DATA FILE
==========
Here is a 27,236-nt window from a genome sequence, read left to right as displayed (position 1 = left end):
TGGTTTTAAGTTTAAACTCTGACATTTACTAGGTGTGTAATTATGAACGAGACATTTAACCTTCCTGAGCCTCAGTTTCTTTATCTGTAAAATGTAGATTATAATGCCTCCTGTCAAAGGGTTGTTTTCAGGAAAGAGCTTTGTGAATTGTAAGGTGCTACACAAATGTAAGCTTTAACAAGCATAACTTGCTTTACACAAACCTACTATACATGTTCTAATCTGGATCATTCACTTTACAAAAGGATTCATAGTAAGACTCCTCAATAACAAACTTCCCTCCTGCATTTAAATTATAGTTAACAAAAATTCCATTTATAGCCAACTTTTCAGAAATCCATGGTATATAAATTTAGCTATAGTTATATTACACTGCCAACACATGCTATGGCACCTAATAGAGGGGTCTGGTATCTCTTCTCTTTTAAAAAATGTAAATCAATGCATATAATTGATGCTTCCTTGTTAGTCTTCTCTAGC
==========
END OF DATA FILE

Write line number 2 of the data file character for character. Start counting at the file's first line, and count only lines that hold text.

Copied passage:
TGGTTTTAAGTTTAAACTCTGACATTTACTAGGTGTGTAATTATGAACGAGACATTTAACCTTCCTGAGCCTCAGTTTCTTTATCTGTAAAATGTAGATTATAATGCCTCCTGTCAAAGGGTTGTTTTCAGGAAAGAGCTTTGTGAATTGTAAGGTGCTACACAAATGTAAGCTTTAACAAGCATAACTTGCTTTACACAAACCTACTATACATGTTCTAATCTGGATCATTCACTTTACAAAAGGATTCATAGTAAGACTCCTCAATAACAAACTTCCCTCCTGCATTTAAATTATAGTTAACAAAAATTCCATTTATAGCCAACTTTTCAGAAATCCATGGTATATAAATTTAGCTATAGTTATATTACACTGCCAACACATGCTATGGCACCTAATAGAGGGGTCTGGTATCTCTTCTCTTTTAAAAAATGTAAATCAATGCATATAATTGATGCTTCCTTGTTAGTCTTCTCTAGC